The Arrowverse is a very strange place, when you consider what not only the various heroes, but the average citizen, has to go through over the course of time. Flash is in the seventh year of his career now, and he and his team have seen a lot. That sort of experience comes into play a few times during the episode. This was originally supposed to be the finale of last season, but is part of the episode scramble that COVID caused. “Mother” does feel a lot more like a finale than a third episode, and I’m curious to see how they follow up on some of the things raised here.
Picking up within moments of the end of the last episode, Cisco, Allegra, and Frost recover from their fight with Flash, who was under the influence of the Artificial Speed Force. They close in on Flash, who is kneeling by Iris’s side. Iris was pulled from the Mirrorverse against her will, and it didn’t go well for her. Barry apologizes profusely and tearfully for his actions, and Cisco, while not happy, accepts it and moves on. I appreciated the lack of “You betrayed us!” drama. Cisco talks about fixing the ASF, but Barry, spooked by his recent experiences, says it won’t work.
They get Iris moved to the medbay, and we get the always a bit jarring sight of Caitlin in Frost’s costume. It just looks wrong. While the team tries to figure out what to do next, Joe gets a few strange visits at CCPD. First off, the Dearbons come in to try and help him set a trap for their daughter, which Joe finds odd at best. Then, one of his officers pulls him away for a moment, and proves to be Sue in disguise with a Mission: Impossible type mask. She makes an outlandish claim, which Joe goes with based on other calls they’re getting. Again, a world of superheroes is a strange place to live. At STAR, the team strategizes about how to at least slow down Eva’s mirror invasion.
Down in the medbay, Allegra pleads with Iris to recover, telling her how much she’s needed. The others coordinate efforts with the mayor, and then notice Barry has disappeared. He has, to no surprise, been pulled into the Mirrorverse, where Eva wants to have a chat. For a supervillain, she’s fairly calm as she lays out her arguments for why Team Flash should work with her, and what she believes she can do for the world. Barry returns to his team, delivers some unpleasant news, and goes to the lounge to try and gather himself. Instead, he gets interrupted by the appearance of the newest, and yet oldest, Wells.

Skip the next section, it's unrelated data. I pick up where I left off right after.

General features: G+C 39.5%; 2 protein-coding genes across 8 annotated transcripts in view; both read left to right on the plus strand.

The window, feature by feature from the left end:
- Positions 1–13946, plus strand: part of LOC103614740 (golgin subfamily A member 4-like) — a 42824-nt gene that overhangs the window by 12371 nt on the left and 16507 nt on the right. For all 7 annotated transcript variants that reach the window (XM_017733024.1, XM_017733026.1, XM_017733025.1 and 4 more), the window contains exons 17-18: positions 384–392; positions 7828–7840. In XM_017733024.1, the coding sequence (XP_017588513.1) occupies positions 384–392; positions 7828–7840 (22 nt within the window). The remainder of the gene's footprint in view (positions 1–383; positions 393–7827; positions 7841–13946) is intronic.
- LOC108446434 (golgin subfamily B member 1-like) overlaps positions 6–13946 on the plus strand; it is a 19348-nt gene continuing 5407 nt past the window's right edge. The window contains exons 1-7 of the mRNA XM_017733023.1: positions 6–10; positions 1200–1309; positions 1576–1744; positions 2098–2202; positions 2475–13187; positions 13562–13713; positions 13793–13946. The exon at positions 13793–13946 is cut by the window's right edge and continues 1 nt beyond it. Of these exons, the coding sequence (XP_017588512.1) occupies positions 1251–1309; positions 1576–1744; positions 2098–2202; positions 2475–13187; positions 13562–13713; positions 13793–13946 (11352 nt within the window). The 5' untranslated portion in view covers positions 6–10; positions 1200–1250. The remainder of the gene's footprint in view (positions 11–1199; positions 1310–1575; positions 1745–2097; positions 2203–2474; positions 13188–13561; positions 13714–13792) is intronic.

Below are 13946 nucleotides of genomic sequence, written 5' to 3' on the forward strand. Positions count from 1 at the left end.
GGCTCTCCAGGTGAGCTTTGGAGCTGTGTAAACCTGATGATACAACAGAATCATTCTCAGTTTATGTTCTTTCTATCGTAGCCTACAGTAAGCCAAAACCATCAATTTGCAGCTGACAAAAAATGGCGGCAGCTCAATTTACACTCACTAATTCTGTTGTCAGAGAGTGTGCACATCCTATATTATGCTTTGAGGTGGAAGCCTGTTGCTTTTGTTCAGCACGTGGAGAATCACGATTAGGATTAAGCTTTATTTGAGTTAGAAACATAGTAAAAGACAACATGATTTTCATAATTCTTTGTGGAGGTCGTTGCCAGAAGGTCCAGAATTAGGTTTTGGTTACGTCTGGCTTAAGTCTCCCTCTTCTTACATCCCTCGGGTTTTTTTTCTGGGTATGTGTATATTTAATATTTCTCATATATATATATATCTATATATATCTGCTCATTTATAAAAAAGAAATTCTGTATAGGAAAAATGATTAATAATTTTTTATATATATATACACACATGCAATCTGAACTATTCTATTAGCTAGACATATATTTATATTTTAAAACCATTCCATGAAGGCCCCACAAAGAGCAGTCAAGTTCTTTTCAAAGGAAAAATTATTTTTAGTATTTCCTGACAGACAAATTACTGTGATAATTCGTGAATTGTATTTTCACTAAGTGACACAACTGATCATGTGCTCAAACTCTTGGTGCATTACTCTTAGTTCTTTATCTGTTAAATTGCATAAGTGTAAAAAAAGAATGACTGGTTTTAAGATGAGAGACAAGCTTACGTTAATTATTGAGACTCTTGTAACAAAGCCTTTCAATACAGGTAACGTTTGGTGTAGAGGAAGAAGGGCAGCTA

While the team gets to know the new arrival, Joe and Cecile have a bad day at work. People are disappearing, there are a lot of ominous background effects, and Cecile’s powers are reading a lot of trouble. Team Flash’s babbling about the Harrison Wells’ arrival gets put on hold when Sue staggers in, looking the worse for wear, and a much more seriously hurt Ralph with her. This is, of course, the excuse for why Elongated Man is leaving the show, after Hartley Sawyer was fired during the hiatus for some of his past social media postings. Barry visits Iris for another one of those tearful, “You have to get better” scenes, but when he touches her hand, he gets a few surprises, leading him to pull in the rest of the team for a new idea.
Eva watches the chaos she’s causing and seems pleased by it while Joe does his heroic best to keep Cecile safe. With both of them fighting disaster at night, I’m sort of wondering who is looking after their baby, but childcare, along with “How do these people make a living?” is something most hero shows are bad at dealing with. Following the fuzzy logic of comic book science, the team sets up a new way to restore Barry’s power and the Speed Force in general. Iris recovers enough to help, and she and Barry trigger another series of flashbacks from various points in their history. They even drag in Barry being the Paragon of Love from Crisis.